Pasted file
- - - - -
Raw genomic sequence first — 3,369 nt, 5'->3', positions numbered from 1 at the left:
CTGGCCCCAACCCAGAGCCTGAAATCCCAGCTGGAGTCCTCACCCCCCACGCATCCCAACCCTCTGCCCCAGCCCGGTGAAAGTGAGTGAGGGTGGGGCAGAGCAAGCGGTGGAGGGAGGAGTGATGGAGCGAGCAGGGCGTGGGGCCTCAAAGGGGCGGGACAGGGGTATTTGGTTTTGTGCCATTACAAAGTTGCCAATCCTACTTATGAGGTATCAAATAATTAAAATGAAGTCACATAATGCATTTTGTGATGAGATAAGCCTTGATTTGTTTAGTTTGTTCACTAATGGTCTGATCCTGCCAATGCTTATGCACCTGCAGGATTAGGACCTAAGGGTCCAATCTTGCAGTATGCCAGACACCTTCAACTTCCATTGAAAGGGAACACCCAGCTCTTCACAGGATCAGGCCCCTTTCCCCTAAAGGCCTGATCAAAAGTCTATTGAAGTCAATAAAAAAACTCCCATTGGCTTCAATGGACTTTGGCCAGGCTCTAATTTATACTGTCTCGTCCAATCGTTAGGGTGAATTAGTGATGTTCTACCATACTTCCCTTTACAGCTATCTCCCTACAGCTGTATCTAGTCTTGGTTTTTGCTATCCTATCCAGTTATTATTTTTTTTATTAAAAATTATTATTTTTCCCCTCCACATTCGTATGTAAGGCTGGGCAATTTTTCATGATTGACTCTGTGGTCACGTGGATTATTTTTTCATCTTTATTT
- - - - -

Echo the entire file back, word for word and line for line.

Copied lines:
Raw genomic sequence first — 3,369 nt, 5'->3', positions numbered from 1 at the left:
CTGGCCCCAACCCAGAGCCTGAAATCCCAGCTGGAGTCCTCACCCCCCACGCATCCCAACCCTCTGCCCCAGCCCGGTGAAAGTGAGTGAGGGTGGGGCAGAGCAAGCGGTGGAGGGAGGAGTGATGGAGCGAGCAGGGCGTGGGGCCTCAAAGGGGCGGGACAGGGGTATTTGGTTTTGTGCCATTACAAAGTTGCCAATCCTACTTATGAGGTATCAAATAATTAAAATGAAGTCACATAATGCATTTTGTGATGAGATAAGCCTTGATTTGTTTAGTTTGTTCACTAATGGTCTGATCCTGCCAATGCTTATGCACCTGCAGGATTAGGACCTAAGGGTCCAATCTTGCAGTATGCCAGACACCTTCAACTTCCATTGAAAGGGAACACCCAGCTCTTCACAGGATCAGGCCCCTTTCCCCTAAAGGCCTGATCAAAAGTCTATTGAAGTCAATAAAAAAACTCCCATTGGCTTCAATGGACTTTGGCCAGGCTCTAATTTATACTGTCTCGTCCAATCGTTAGGGTGAATTAGTGATGTTCTACCATACTTCCCTTTACAGCTATCTCCCTACAGCTGTATCTAGTCTTGGTTTTTGCTATCCTATCCAGTTATTATTTTTTTTATTAAAAATTATTATTTTTCCCCTCCACATTCGTATGTAAGGCTGGGCAATTTTTCATGATTGACTCTGTGGTCACGTGGATTATTTTTTCATCTTTATTT